The Wall of Faces

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is honored on Panel 1W, Line 95 of the Vietnam Veterans Memorial.

Leave a Remembrance


  • Final Mission of 1LT Robert J. Thomas

    Posted on 7/19/15 - by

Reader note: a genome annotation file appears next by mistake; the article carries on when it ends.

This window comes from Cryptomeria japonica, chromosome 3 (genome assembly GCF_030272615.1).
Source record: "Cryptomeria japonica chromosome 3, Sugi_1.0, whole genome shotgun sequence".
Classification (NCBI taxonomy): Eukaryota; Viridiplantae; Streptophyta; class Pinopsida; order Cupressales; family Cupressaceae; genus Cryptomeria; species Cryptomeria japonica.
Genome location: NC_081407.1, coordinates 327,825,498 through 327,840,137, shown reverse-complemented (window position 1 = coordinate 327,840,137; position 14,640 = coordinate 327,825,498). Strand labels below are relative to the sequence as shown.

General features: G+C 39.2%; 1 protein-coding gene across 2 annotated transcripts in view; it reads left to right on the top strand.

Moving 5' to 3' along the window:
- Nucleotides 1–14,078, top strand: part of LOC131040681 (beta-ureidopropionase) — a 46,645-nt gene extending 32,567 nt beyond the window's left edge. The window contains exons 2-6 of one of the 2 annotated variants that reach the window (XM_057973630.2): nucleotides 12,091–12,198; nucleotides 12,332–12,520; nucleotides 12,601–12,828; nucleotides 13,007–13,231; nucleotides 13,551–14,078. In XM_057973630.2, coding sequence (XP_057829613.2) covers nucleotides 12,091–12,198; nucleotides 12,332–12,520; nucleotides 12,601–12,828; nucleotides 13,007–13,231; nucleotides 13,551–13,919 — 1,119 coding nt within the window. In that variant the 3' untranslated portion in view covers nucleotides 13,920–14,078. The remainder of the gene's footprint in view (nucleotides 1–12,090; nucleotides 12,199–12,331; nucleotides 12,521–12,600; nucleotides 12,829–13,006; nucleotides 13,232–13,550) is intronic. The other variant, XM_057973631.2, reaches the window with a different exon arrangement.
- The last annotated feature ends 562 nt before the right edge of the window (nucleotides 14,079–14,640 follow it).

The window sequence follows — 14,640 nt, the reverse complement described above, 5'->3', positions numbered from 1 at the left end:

Frustrated by problems in negotiating a peace settlement, and pressured by a Congress and public wanting an immediate end to American involvement in Vietnam, President Nixon ordered the most concentrated air offensive of the war - known as Linebacker II - in December 1972. During the offensive, sometimes called the "Christmas bombings," 40,000 tons of bombs were dropped, primarily over the area between Hanoi and Haiphong. White House Press Secretary Ronald Ziegler said that the bombing would end only when all U.S. POWs were released and an internationally recognized cease-fire was in force. On the first day of Linebacker II, December 18, 129 B52s arrived over Hanoi in three waves, four to five hours apart. They attacked the airfields at Hoa Lac, Kep and Phuc Yen, the Kinh No complex and the Yen Vien railyards. The aircraft flew in tight cells of three aircraft to maximize the mutual support benefits of their ECM equipment and flew straight and level to stabilize the bombing computers and ensure that all bombs fell on the military targets and not in civilian areas. The pilots of the early missions reported that "wall-to-wall SAMS" surrounded Hanoi as they neared its outskirts. The first night of bombing, December 18 and 19, two B-52s were shot down by SAMs. Onboard the first aircraft shot down on December 18 was its pilot, LTCOL Donald L. Rissi and crewmen MAJ Richard E. Johnson, CAPT Richard T. Simpson, CAPT Robert G. Certain, 1LT Robert J. Thomas and SGT Walter L. Ferguson. Of this crew, Certain, Simpson and Johnson were captured and shown the bodies of the other crew members. Six years later on August 23, 1978, the bodies of Rissi, Thomas and Ferguson were returned to U.S. control by the Vietnamese. Certain, Simpson and Johnson were held prisoner in Hanoi until March 29, 1973, when they were released in Operation Homecoming. CAPT Hal K. Wilson was in the lead aircraft of a B-52 cell from Utapao. Also on board his aircraft were crew men MAJ Fernando Alexander, CAPT Charles A. Brown Jr., CAPT Henry C. Barrows, CAPT Richard W. Cooper Jr. (the navigator), and SGT Charlie S. Poole (the tail gunner). Wilson's aircraft was hit by a SAM near his target area and crashed in the early morning hours of December 19, sustaining damage to the fuselage. In the ensuing fire, there was no time for orderly bailout, but as later examination of radio tapes indicated, all six crewmen deployed their parachutes and evidently safely ejected. The aircraft damage report indicated that all six men were prisoner. Radio Hanoi announced in news broadcasts between 19 and 22 December that the six crewmen had been captured. When the war ended, however, only four of the crew returned from Hanoi prisons. Hanoi remained silent about the fate of Charlie Poole and Richard Cooper. On March 5, 1996 remains were returned that were positively identified on August 12, 2003. These remains were prepared for a group burial. That internment service took place at Arlington National Cemetery on December 19, 2003. [Taken from]